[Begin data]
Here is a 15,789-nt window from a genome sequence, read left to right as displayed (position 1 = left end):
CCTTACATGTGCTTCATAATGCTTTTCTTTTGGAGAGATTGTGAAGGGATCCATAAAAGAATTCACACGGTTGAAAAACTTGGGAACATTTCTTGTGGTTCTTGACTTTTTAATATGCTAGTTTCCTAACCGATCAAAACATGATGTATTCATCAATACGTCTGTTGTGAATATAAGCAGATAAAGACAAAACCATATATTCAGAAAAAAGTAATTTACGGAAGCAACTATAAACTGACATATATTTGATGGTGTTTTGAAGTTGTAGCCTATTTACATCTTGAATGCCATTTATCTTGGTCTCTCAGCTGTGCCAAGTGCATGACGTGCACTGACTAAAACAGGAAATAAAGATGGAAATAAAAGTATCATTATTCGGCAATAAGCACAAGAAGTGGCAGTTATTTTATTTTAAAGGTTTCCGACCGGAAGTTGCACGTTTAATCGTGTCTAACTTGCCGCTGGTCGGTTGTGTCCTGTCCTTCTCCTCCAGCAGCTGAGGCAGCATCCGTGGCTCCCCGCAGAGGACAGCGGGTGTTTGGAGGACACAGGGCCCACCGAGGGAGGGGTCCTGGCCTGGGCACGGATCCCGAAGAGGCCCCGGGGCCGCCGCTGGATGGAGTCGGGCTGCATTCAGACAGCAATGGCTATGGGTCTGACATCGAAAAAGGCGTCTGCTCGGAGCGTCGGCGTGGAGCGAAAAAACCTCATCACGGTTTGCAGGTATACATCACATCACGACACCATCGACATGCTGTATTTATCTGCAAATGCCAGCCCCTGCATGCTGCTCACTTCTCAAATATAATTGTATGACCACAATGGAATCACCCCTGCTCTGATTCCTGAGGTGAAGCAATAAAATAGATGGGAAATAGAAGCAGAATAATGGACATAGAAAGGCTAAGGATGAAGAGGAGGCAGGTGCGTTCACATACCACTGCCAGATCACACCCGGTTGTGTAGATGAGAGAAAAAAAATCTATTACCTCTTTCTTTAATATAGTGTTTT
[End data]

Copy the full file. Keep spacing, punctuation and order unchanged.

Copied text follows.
Here is a 15,789-nt window from a genome sequence, read left to right as displayed (position 1 = left end):
CCTTACATGTGCTTCATAATGCTTTTCTTTTGGAGAGATTGTGAAGGGATCCATAAAAGAATTCACACGGTTGAAAAACTTGGGAACATTTCTTGTGGTTCTTGACTTTTTAATATGCTAGTTTCCTAACCGATCAAAACATGATGTATTCATCAATACGTCTGTTGTGAATATAAGCAGATAAAGACAAAACCATATATTCAGAAAAAAGTAATTTACGGAAGCAACTATAAACTGACATATATTTGATGGTGTTTTGAAGTTGTAGCCTATTTACATCTTGAATGCCATTTATCTTGGTCTCTCAGCTGTGCCAAGTGCATGACGTGCACTGACTAAAACAGGAAATAAAGATGGAAATAAAAGTATCATTATTCGGCAATAAGCACAAGAAGTGGCAGTTATTTTATTTTAAAGGTTTCCGACCGGAAGTTGCACGTTTAATCGTGTCTAACTTGCCGCTGGTCGGTTGTGTCCTGTCCTTCTCCTCCAGCAGCTGAGGCAGCATCCGTGGCTCCCCGCAGAGGACAGCGGGTGTTTGGAGGACACAGGGCCCACCGAGGGAGGGGTCCTGGCCTGGGCACGGATCCCGAAGAGGCCCCGGGGCCGCCGCTGGATGGAGTCGGGCTGCATTCAGACAGCAATGGCTATGGGTCTGACATCGAAAAAGGCGTCTGCTCGGAGCGTCGGCGTGGAGCGAAAAAACCTCATCACGGTTTGCAGGTATACATCACATCACGACACCATCGACATGCTGTATTTATCTGCAAATGCCAGCCCCTGCATGCTGCTCACTTCTCAAATATAATTGTATGACCACAATGGAATCACCCCTGCTCTGATTCCTGAGGTGAAGCAATAAAATAGATGGGAAATAGAAGCAGAATAATGGACATAGAAAGGCTAAGGATGAAGAGGAGGCAGGTGCGTTCACATACCACTGCCAGATCACACCCGGTTGTGTAGATGAGAGAAAAAAAATCTATTACCTCTTTCTTTAATATAGTGTTTT